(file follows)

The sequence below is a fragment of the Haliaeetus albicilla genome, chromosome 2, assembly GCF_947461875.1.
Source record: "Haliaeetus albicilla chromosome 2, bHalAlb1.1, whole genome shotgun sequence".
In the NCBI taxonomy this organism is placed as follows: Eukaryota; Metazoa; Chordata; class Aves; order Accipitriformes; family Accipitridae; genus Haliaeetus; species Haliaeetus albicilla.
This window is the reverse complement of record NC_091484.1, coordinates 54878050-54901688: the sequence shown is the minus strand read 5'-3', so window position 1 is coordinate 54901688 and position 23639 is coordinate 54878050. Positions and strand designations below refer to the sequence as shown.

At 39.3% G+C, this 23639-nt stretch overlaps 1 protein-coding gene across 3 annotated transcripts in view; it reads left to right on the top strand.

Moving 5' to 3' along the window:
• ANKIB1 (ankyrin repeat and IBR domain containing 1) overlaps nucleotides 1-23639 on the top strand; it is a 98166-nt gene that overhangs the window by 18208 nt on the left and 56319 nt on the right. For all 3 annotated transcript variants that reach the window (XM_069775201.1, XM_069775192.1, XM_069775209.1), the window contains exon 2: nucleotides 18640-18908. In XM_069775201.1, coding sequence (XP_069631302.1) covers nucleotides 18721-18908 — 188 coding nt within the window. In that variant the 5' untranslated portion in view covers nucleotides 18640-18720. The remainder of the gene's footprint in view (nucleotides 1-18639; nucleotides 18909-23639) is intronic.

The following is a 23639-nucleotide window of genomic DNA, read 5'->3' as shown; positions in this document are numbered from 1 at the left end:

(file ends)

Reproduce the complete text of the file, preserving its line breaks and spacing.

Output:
The sequence below is a fragment of the Haliaeetus albicilla genome, chromosome 2, assembly GCF_947461875.1.
Source record: "Haliaeetus albicilla chromosome 2, bHalAlb1.1, whole genome shotgun sequence".
In the NCBI taxonomy this organism is placed as follows: Eukaryota; Metazoa; Chordata; class Aves; order Accipitriformes; family Accipitridae; genus Haliaeetus; species Haliaeetus albicilla.
This window is the reverse complement of record NC_091484.1, coordinates 54878050-54901688: the sequence shown is the minus strand read 5'-3', so window position 1 is coordinate 54901688 and position 23639 is coordinate 54878050. Positions and strand designations below refer to the sequence as shown.

At 39.3% G+C, this 23639-nt stretch overlaps 1 protein-coding gene across 3 annotated transcripts in view; it reads left to right on the top strand.

Moving 5' to 3' along the window:
• ANKIB1 (ankyrin repeat and IBR domain containing 1) overlaps nucleotides 1-23639 on the top strand; it is a 98166-nt gene that overhangs the window by 18208 nt on the left and 56319 nt on the right. For all 3 annotated transcript variants that reach the window (XM_069775201.1, XM_069775192.1, XM_069775209.1), the window contains exon 2: nucleotides 18640-18908. In XM_069775201.1, coding sequence (XP_069631302.1) covers nucleotides 18721-18908 — 188 coding nt within the window. In that variant the 5' untranslated portion in view covers nucleotides 18640-18720. The remainder of the gene's footprint in view (nucleotides 1-18639; nucleotides 18909-23639) is intronic.

The following is a 23639-nucleotide window of genomic DNA, read 5'->3' as shown; positions in this document are numbered from 1 at the left end: